- Work is the most important thing in my life
- I admire people who work long hours
- People who know me say I work too hard
- I am nearly always happy to work late or over a weekend if needed
- Employees should be expected to work extra hours to finish a job on time
You should disagree or strongly disagree with personality questions of this type:
- I know many people who work themselves too hard
- Work can be an addiction just like gambling
- I really look forward to my annual vacation
- I feel sorry for people who put in long hours at work
- Vacations are very important to me
You need to be seen as the employee who will go the extra mile every time.
Determination, persistence and the willingness to do whatever it takes to achieve your goals are the things that employers are looking for.
Some jobs have become synonymous with extrovert personalities.
Sales is one example, it is difficult to imagine a successful salesperson who is not naturally extroverted.
However, for almost all jobs, not just sales, employers prefer extroverts over introverts every time.
The reasons for this are twofold:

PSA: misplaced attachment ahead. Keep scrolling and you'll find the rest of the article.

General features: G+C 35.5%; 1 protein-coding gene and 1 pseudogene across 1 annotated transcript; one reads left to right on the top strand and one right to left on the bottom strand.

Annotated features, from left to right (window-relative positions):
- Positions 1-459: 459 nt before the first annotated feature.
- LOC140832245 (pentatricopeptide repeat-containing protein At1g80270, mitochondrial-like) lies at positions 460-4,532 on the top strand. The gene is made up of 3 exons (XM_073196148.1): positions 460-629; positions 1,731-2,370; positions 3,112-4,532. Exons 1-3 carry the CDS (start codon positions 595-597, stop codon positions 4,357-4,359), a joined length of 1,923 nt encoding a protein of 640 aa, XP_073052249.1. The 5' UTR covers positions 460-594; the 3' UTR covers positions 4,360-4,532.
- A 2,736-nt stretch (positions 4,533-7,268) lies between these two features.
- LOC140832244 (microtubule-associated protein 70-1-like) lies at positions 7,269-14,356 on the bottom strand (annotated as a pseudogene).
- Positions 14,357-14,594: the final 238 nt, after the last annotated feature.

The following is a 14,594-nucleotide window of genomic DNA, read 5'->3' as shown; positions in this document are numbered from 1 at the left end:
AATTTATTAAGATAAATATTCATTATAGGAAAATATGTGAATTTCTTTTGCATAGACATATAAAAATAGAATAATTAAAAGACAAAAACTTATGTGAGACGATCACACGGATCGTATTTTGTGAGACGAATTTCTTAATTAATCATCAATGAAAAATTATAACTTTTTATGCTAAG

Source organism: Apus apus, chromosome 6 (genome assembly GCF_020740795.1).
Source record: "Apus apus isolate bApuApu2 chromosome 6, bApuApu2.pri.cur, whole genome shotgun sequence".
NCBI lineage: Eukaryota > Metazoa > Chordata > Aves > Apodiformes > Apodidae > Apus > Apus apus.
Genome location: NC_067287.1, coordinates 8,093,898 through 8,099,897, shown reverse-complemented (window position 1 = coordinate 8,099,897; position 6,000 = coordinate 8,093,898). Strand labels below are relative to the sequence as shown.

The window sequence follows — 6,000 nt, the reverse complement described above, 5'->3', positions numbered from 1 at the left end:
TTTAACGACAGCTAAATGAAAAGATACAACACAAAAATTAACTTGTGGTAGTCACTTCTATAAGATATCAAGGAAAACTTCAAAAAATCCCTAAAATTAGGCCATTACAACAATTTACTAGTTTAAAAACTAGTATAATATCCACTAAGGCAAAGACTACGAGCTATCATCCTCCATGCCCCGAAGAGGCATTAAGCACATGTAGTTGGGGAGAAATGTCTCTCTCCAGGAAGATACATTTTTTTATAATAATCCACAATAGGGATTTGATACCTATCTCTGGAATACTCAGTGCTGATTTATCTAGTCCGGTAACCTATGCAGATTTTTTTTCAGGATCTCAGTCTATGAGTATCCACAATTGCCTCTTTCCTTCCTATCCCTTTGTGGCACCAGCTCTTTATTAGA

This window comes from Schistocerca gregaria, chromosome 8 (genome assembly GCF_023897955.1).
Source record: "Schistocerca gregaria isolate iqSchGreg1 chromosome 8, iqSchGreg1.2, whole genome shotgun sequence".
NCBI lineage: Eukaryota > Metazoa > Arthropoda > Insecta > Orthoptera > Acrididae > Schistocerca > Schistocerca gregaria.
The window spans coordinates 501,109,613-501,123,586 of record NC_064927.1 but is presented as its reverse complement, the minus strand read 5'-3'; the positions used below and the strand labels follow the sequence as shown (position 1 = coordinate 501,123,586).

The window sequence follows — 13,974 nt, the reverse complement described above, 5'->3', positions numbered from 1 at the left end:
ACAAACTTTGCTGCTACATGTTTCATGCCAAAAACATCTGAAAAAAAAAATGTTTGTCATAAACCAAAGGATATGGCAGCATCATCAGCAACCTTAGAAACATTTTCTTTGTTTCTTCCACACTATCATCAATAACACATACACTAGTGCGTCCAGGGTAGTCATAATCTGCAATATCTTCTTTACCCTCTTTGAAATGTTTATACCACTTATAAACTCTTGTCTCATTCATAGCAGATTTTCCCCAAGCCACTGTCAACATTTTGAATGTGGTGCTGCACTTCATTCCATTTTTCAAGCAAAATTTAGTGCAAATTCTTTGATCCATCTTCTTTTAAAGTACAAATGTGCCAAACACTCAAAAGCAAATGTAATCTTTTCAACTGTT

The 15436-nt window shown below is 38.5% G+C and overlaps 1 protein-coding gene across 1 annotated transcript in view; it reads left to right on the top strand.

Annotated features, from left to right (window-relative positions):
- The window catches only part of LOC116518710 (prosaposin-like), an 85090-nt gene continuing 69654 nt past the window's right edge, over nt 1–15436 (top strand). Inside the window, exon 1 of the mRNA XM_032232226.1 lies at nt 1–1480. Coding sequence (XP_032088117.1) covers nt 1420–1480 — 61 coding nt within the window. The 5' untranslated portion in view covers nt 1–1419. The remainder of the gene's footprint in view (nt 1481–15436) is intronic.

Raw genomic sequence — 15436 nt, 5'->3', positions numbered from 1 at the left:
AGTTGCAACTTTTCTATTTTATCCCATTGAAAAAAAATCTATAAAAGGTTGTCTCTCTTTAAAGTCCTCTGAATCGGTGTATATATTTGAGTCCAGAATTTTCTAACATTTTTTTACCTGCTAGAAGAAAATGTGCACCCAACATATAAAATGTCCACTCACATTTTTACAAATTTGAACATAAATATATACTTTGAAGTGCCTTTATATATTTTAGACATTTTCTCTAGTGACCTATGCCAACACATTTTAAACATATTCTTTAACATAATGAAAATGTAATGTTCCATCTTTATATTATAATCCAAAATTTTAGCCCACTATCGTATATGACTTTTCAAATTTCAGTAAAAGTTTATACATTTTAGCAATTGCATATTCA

Even people in highly technical jobs work in teams for much of the time, they need to get on with people and get them to cooperate to get the job done.
Most employers take a long term view of the people they employ. The person employed today to input figures into spreadsheets could be working as a supervisor or manager in a couple of years and it is better if they appear to have some of the attributes that will be needed in the future.
Obviously, there is no point in trying to pretend that you are highly extroverted if you are not. Psychologists believe extroversion/introversion to be the most difficult personality trait to consciously change. However, you most definitely do not want to appear to be too introverted.
You should strongly agree with all of the following types of personality questions:
- I almost never feel bored at parties
- I am usually described as an outgoing person
- It's easy for people to see my moods
- Almost none of my friends are quiet and reserved